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I'm So Tired: What a lack of sleep really does to your body

Debunk the myths and find truths in sleeping habits with Local 5's Jacob Peklo and The Iowa Clinic Sleep Center's Medical Director, Dr. Gregory Hicklin.

Local 5 | Jacob Peklo

Photo of man yawningURBANDALE - Whether you're a firefighter, a doctor, or a busy mom, sometimes sleep can be treated as a luxury, not a necessity. It's something where we cut corners to fit more into our daily lives.

"The most common sleep disorder is insufficient sleep time, people who don't give themselves enough time to sleep," says Dr. Greg Hicklin, a sleep expert with The Iowa Clinic Sleep Center in West Des Moines. "It's the parent who takes the kids off to school, comes home, cleans the house, cooks the meal, helps the kids, does the laundry, goes to bed late, gets up early and starts it all over again."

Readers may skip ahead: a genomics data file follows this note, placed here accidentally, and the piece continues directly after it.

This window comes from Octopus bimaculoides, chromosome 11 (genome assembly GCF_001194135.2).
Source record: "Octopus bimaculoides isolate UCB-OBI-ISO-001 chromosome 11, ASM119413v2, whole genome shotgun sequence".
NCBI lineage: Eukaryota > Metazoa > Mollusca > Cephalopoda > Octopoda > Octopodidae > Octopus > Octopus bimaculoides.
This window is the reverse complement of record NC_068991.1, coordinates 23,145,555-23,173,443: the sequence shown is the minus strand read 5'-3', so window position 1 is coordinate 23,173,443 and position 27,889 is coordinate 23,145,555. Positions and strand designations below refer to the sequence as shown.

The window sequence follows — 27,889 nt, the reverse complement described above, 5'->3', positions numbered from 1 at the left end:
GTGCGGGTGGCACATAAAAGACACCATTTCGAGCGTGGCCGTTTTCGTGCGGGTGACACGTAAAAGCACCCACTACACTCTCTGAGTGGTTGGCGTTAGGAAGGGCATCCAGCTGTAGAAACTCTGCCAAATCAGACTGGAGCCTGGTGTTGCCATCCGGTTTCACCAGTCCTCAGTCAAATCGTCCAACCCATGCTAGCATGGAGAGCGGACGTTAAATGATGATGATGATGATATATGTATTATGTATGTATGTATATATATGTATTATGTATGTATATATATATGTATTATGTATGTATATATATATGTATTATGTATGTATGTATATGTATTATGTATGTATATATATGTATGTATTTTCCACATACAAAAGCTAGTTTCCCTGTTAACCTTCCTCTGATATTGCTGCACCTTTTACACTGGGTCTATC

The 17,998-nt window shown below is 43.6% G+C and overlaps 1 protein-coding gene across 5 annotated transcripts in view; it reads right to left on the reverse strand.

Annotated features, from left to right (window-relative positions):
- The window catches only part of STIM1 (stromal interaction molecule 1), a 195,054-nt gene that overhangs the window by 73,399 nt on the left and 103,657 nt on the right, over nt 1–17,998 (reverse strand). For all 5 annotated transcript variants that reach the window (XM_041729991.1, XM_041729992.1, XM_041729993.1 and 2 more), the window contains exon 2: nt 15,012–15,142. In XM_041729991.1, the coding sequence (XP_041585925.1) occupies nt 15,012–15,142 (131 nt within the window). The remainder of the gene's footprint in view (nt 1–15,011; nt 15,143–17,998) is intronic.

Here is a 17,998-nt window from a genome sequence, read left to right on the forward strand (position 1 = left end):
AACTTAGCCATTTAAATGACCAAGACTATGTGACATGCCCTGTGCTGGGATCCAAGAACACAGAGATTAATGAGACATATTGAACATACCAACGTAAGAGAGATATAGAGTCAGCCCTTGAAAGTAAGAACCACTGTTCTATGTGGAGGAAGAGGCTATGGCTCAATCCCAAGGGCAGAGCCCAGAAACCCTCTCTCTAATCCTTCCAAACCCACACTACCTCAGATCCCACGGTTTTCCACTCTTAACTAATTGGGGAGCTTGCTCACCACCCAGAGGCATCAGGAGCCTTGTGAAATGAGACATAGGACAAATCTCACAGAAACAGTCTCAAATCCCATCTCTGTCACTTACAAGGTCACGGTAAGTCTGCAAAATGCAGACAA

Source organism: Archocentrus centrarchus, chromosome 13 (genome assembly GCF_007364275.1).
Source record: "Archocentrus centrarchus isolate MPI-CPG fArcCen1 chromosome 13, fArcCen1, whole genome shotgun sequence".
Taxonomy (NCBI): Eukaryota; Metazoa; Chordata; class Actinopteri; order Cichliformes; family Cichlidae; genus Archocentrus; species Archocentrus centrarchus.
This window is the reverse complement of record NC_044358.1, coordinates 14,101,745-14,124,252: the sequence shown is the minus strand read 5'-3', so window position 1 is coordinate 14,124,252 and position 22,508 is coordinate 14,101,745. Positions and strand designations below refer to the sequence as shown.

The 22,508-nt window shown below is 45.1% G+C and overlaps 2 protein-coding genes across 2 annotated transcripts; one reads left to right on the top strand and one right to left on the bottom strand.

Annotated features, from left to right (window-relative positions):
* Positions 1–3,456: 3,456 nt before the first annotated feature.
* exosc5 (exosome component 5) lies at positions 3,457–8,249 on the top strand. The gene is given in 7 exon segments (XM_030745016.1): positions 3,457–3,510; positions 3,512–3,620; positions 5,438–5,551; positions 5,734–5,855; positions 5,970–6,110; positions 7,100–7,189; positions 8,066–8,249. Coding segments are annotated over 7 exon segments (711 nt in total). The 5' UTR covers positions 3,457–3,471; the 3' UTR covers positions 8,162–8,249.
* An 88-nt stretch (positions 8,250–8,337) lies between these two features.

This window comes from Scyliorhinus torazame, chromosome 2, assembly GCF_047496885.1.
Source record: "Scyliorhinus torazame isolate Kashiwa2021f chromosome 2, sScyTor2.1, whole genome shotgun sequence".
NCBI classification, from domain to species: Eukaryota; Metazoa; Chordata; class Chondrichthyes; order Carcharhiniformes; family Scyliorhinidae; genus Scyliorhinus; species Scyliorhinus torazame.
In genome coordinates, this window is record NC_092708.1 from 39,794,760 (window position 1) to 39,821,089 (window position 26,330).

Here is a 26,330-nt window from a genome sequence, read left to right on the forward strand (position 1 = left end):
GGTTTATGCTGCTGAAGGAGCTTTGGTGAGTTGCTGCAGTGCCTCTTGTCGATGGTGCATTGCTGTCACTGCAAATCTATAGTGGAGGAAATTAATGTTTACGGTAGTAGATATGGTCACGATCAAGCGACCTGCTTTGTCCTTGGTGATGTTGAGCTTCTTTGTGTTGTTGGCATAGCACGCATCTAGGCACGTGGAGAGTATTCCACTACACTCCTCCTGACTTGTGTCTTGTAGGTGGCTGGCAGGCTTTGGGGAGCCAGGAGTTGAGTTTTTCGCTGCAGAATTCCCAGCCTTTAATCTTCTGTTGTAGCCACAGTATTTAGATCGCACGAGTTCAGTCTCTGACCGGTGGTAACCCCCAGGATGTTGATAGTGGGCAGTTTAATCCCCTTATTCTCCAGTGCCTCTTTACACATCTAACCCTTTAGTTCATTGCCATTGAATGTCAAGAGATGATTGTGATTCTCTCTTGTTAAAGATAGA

Sgt. Nathan Ludwig of the Iowa State Patrol prepared a series of mental and physical tests for Local 5's Jacob Peklo after he'd been awake for about 30 hours.

Alertness goes down with lack of sleep, a danger for those thinking of getting behind the wheel.

"You come to an agreement basically where you get them off the road," Sgt. Ludwig says. "You tell them, we're going to call somebody, because you're a hazard out here right now because a drowsy driver is just as dangerous as a drunk driver."

Watch the three-part video series of this story:

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